A simple, inexpensive, easy-to-use device developed over the past six years at the University of Virginia has the potential to make safer drinking water a reality for millions.
The water-disinfecting device is a ceramic tablet known as the MadiDrop, created in the lab of Dr. James A. Smith of the School of Engineering and Applied Science and produced by a nonprofit founded with support from UVA’s Licensing and Ventures Group. The original version is already in use in thousands of households in 40 countries.
This summer, however, with the release of the new MadiDrop+, along with the launch of a for-profit company to help expand production and distribution, Smith hopes that the tablet could soon become far more widely available to the hundreds of millions of people worldwide who lack access to clean water.
Small enough to fit into a pocket, the MadiDrop is remarkably simple. When the silver-infused ceramic block is placed in water, it releases silver ions that are highly effective against a broad spectrum of microbial pathogens such as E. coli, shigella and Vibrio cholerae, and moderately effective against cryptosporidium and giardia as well as viruses like rotavirus and adenovirus—all contaminants that can cause serious and potentially deadly diarrheal illnesses. The original MadiDrop, first released in 2016, is effective for about six months; the new MadiDrop+ can treat up to 20 liters of water a day for an entire year—or more than 7,000 liters of water—at a cost of $6 per tablet.
Smith became interested in the issue of clean-water access during a sabbatical year in the early 2000s, while developing a civil engineering class called Water for the World that he still teaches at UVA. What he learned about the global health impact of poor water quality, Smith says, “really shifted my research focus to include work on developing-world water and coming up with appropriate and sustainable solutions for that problem.”
According to the World Health Organization, 600 million people worldwide rely on water from unprotected wells, springs or surface-water sources such as streams and lakes. Each can be contaminated with a wide range of intestinal pathogens, such as coliform bacteria, that can cause serious and potentially deadly diarrheal illness. Exposure to intestinal pathogens is particularly harmful to young children; of the more than 500,000 deaths each year from diarrheal illnesses, most are children under 5.
But repeated exposure to these types of pathogens can also take a more insidious toll on child health, explains Dr. Liz Rogawski McQuade. As assistant professor in the school of medicine’s division of infectious diseases and international health, Rogawski McQuade is studying the MadiDrop’s use in households in South Africa. Especially in a child’s first two years of life, she says, a “vicious cycle” of infection, illness, malnutrition and other health problems can lead to stunted growth, impaired cognitive development and “long-term poor outcomes.”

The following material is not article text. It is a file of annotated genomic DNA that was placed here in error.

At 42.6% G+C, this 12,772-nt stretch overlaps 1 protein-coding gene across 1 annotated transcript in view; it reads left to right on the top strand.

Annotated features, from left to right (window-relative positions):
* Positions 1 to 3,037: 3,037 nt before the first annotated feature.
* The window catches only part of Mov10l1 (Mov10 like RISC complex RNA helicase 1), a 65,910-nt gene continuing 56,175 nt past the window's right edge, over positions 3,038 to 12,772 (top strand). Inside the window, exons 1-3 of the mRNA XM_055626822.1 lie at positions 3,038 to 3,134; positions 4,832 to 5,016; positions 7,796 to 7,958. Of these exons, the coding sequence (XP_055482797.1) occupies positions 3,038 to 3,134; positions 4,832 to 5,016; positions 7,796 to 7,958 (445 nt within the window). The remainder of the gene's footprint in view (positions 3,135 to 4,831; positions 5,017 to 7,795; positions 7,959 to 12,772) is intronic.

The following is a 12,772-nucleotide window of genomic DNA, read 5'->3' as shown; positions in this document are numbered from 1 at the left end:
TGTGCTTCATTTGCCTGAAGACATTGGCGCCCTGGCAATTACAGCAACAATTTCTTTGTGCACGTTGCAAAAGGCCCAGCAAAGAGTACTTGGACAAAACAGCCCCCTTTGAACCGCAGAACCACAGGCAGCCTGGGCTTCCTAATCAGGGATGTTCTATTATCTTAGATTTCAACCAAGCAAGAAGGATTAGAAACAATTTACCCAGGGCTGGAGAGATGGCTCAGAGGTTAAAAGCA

In search of viable solutions, Smith first focused on an existing technology that has been in use for several decades: pot-shaped ceramic filters made from clay and sawdust and painted with silver. While effective, Smith says, the pots have drawbacks, including weight and cost, that limit their practicality for widespread implementation. With those shortcomings in mind, Smith imagined a much simpler device: a ceramic block or tablet embedded with silver that could be dropped into a standard, covered water-storage container. “That was really the genesis of the MadiDrop,” he says.
Early versions of the MadiDrop, developed by researchers in Smith’s lab, demonstrated the viability of the idea. One change to the MadiDrop before it was officially introduced made it small enough to fit into the mouths of a wide variety of water-storage containers. Researchers also developed a now-proprietary process to ensure that the tablet reliably disinfects and keeps silver levels in the water well below the recommended safety limits.
In the study now being conducted in South Africa (a collaboration between researchers at UVA and the University of Venda), data gathered so far, according to Smith and Rogawski McQuade, suggest that the original MadiDrop is working effectively in actual households under real-world conditions.
Into the future
This summer’s launch of the for-profit Silivhere Technologies Inc. will make it possible to seek investment capital to help meet the next challenge: increasing production and bringing the MadiDrop+ to more people.
Smith hopes that major aid agencies will adopt the MadiDrop for humanitarian distribution to the world’s poorest people. He also sees enormous commercial potential in the growing class of more affluent consumers in places such as India, where even tap water still often can be contaminated.
Expanding into these new markets represents a “formidable challenge,” Smith says. “But if we can be successful, we’ll have done a lot of good, and we’ll have helped a lot of people have safe water.”